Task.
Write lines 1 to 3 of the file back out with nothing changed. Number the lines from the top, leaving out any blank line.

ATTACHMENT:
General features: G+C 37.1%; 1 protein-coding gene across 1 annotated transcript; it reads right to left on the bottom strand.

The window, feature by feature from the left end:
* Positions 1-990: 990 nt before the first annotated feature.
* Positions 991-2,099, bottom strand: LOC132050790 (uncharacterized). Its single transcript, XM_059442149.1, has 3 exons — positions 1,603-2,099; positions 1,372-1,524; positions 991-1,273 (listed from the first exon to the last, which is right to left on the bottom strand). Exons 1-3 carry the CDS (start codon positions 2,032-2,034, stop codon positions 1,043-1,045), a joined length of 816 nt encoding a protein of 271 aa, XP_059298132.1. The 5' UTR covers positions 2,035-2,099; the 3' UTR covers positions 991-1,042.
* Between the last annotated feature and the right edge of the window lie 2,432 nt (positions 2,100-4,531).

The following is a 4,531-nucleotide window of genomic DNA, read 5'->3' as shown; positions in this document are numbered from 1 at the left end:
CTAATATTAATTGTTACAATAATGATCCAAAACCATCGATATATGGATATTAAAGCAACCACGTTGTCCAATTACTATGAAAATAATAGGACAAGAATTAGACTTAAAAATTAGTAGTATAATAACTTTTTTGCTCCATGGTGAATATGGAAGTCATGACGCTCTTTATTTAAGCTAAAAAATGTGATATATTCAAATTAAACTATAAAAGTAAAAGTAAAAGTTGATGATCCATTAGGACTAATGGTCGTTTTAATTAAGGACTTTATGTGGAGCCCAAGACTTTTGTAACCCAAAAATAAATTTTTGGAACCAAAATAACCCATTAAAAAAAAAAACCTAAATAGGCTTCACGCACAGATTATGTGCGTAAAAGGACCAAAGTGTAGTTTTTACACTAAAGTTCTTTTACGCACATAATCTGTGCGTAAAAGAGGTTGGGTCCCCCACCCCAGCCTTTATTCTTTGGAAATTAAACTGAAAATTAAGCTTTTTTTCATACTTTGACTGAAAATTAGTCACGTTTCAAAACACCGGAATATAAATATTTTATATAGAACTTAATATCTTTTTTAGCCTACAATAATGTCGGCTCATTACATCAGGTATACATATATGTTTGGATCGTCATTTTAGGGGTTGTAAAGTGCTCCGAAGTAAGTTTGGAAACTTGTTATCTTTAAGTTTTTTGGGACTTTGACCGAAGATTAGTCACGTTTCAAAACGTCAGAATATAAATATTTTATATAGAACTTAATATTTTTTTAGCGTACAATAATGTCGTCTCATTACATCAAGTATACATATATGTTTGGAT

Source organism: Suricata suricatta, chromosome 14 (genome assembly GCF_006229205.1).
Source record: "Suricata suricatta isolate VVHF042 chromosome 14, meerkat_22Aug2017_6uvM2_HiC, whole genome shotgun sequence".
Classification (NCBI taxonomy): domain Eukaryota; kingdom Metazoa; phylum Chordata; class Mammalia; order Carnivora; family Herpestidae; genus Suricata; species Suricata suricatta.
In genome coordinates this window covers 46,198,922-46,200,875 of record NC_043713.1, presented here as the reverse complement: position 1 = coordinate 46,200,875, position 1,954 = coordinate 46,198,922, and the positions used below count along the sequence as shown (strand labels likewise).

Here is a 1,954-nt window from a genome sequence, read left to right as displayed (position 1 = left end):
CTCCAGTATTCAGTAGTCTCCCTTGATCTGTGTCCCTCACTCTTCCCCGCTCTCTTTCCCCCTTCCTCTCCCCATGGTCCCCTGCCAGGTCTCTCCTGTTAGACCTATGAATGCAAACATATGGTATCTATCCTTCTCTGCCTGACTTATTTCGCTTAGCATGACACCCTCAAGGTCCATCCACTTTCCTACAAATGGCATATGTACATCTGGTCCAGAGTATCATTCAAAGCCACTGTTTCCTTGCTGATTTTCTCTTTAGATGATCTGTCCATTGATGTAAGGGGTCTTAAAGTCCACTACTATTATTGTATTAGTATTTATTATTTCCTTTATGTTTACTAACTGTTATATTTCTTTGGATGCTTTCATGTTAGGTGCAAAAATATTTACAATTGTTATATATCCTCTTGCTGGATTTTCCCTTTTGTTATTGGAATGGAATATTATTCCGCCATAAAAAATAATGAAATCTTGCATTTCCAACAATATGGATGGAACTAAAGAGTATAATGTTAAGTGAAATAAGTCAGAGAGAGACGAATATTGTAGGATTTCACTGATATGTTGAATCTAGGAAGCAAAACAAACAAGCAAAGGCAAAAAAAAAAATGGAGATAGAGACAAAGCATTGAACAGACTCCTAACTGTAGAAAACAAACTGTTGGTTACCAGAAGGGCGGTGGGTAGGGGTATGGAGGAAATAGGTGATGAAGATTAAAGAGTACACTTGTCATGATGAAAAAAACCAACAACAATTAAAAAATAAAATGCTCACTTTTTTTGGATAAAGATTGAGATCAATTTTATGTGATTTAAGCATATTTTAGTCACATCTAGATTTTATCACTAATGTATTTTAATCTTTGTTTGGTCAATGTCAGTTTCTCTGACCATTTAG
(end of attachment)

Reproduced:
General features: G+C 37.1%; 1 protein-coding gene across 1 annotated transcript; it reads right to left on the bottom strand.

The window, feature by feature from the left end:
* Positions 1-990: 990 nt before the first annotated feature.